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China gets a share in Africa’s ivory stockpiles

afrol News, 16 July - China was approved yesterday as a buyer of legally stockpiled African elephant ivory, but under strict conditions. The decision was made at the Convention on International Trade in Endangered Species of Wild Fauna and Flora (CITES) meeting in Geneva, Switzerland.

The ruling which received a 9-3 votes, with two abstentions, comes into effect immediately it is put into formal written record, which means once put on auction, China would now be able to buy, especially stockpiled Elephant ivory from four southern African states.

A request by Botswana, Namibia and South Africa to trade ivory was originally approved at CITES conference of the Parties in 2002 and then modified with new conditions at a later meeting in 2007, including approval of Zimbabwe to trade its ivory. CITES meeting this week was charged with deciding whether China could be approved as a trading partner and commit to put in place adequate measures to tackle any illegal domestic ivory trade and to regulate legal trade effectively.

China will now also be expected to help its African partners in law enforcement as well as conservation and protection measures on African elephants. As an approved purchasing country, China like others, will also have to demonstrate adequate control measures to ensure that ivory can be tracked and remains within domestic markets.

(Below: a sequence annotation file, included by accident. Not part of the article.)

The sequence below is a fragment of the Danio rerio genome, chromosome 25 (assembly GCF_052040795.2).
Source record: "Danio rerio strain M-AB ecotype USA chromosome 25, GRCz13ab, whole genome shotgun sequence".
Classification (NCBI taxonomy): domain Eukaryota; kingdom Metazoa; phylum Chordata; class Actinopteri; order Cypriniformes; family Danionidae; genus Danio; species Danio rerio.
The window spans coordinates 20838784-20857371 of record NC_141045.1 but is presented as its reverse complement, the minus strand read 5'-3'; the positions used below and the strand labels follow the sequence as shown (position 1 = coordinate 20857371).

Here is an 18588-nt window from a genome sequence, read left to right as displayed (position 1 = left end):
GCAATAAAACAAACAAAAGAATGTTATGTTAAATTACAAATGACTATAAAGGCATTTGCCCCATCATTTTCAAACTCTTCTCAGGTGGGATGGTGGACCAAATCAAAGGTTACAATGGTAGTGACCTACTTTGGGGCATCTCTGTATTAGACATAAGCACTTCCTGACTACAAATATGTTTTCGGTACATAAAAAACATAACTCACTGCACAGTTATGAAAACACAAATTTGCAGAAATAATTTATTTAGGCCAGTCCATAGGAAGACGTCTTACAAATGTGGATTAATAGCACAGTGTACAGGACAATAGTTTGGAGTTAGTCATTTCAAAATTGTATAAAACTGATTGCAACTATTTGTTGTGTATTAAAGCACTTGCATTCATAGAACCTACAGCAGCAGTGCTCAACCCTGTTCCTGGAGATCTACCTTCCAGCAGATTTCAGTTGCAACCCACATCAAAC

China joins Japan in now having CITES approval to bid for registered, government-owned ivory stockpiles from four southern African countries. Stocks approved for sale include approximately 44 tons from Botswana, 9 tons from Namibia, 51 tons from South Africa and 4 tons from Zimbabwe.

For the African partners, conditions for sale directs that revenues made from ivory sales be put into special funds to support elephant conservation and community development programs. The four African countries permitted to sell ivory are yet to hold an auction and agree on a price, and transfer of ivory will be closely supervised by the United Nations CITES Secretariat. In 1999, Japan paid US$ million for a similar sale of almost 50 tons of elephant ivory.

Ivory trade was banned globally in 1989, but revival of elephant populations allowed African countries to make a one-time sale a decade later to Japan, the only country that had previously won the right to import.

There was opposition to China's inclusion in the latest auction from two African countries, Ghana and Kenya, that joined Australia in trying to block the decision, while Britain, some European Union members as well as Japan backed China’s inclusion.

Environmental groups were also opposed to China’s inclusion arguing, the country had failed to track over a hundred tons of illegal ivory sold in markets in over a decade ago.

Chinese citizens have also been topping the list of those arrested for illegal purchases from the continent, with a recent arrest in Nairobi of two Chinese nationals.

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